The Environmental Protection Agency (EPA) confirmed it has submitted proposed changes to the Mercury and Air Toxics Standards (MATS) to the White House for review, despite urging by the industry to let the rule stand.
EPA spokesperson John Konkus told POWERon October 2 that the agency does not intend to withdraw the existing MATS. It instead intends to “meaningfully address fundamental legal problems” raised by the U.S. Supreme Court, which in June 2015 (in Michigan v. EPA) told the agency it must consider costs in an “appropriate and necessary” finding that bolsters MATS.
Konkus said the changes will be focused on the Obama administration’s April 2016–issued “Supplemental Finding That It Is Appropriate and Necessary To Regulate Hazardous Air Pollutants From Coal- and Oil-Fired Electric Utility Steam Generating Units,” addressing the “previous administration’s lack of cost considerations and over reliance on benefits associated with the reduction of co-pollutants that were used to justify the rule’s otherwise exorbitant compliance costs.”
The Cost-Benefit Dispute
When the EPA published its final MATS rule in February 2012 requiring all U.S. coal- and oil-fired power plants with a capacity of 25 MW or more to comply within the standard three years, it released a companion regulatory impact analysis that projected annual incremental private costs of the final MATS rule to the power sector would be $9.6 billion in 2015 (in 2007 dollars). But it also estimated that the annual benefits of the rule, including the avoidance of up to 11,000 premature deaths annually, would be between $37 billion and $90 billion.
In its final supplemental finding—issued in April 2016, just days before power plants that received a one-year extension were supposed to be in compliance with the rule—the Obama administration determined that public benefits of complying with MATS far outweigh the costs. It said projected annual costs of MATS are just a “small fraction” compared to overall sales in the power sector, ranging between 2.7% and 3.5% of annual electricity sales from 2000 to 2011. Meanwhile, capital costs to comply with MATS were also said to be small compared to capital expenditures in a historical context. These represent between 3% and 5.9% of total annual power sector capital expenditures over a 10-year period, it said.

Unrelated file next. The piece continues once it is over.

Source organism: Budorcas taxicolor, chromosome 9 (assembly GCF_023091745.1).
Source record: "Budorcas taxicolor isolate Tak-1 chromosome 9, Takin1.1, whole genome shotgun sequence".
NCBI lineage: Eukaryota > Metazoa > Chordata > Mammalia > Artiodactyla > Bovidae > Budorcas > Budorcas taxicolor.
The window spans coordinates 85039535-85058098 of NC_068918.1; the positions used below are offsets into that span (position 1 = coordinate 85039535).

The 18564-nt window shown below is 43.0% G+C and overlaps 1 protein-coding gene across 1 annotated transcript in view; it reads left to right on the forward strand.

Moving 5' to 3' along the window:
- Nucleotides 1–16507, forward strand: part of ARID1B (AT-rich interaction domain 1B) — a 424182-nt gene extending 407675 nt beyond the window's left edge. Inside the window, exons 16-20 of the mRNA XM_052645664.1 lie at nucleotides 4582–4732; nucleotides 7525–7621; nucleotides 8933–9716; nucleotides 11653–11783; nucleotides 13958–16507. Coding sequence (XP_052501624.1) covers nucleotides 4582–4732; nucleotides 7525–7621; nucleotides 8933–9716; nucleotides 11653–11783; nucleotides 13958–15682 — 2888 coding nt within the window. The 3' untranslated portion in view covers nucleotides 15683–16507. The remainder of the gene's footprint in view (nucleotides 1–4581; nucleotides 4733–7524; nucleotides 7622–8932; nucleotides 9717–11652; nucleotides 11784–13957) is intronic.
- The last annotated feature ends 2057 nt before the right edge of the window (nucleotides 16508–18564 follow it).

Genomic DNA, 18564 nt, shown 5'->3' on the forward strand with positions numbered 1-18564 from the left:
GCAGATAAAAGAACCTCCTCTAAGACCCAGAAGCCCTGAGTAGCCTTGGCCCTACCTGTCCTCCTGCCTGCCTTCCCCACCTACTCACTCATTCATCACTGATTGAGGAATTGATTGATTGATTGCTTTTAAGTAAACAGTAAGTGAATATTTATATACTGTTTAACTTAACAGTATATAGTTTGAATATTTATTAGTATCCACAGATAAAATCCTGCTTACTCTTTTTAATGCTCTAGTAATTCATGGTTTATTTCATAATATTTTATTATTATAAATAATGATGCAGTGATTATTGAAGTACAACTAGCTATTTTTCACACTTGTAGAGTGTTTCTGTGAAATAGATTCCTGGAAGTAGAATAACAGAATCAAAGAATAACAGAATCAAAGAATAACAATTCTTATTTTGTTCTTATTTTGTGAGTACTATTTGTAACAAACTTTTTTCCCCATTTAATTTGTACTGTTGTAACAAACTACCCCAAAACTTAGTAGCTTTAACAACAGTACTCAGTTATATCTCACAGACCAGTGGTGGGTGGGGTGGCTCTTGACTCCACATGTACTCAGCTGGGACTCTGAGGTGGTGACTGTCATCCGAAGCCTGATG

But, according to Konkus, “In fact, when the MATS analysis is adjusted to account for costs and benefits associated with the targeted pollutant—[m]ercury—the rule imposed $9 billion in costs for $4 million in benefits.” Konkus called MATS “an egregious example of the Obama administration’s indifference toward required cost benefit analysis and dismissive attitude towards Supreme Court decisions that interfered with its political agenda to shut down coal.”
The EPA’s draft proposed rule, which was sent to the White House Office of Management and Budget (OMB) last week, seeks to “correct” the agency’s approach to weighing costs and benefits in a way that is consistent with the Supreme Court’s direction, Konkus said. “It is not intended to roll-back or reduce important health protections associated with the continued reduction of [m]ercury.”
The EPA acknowledges that the power sector has made investments of up to $18 billion to slash mercury emissions, and their actions have reduced mercury emissions by 90%, he added. “EPA knows these issues are of importance to the regulated community and the public at large and is committed to a thoughtful and transparent regulatory process in addressing them. Any proposal remains being considered internally at this time.”
A Court-Required Solution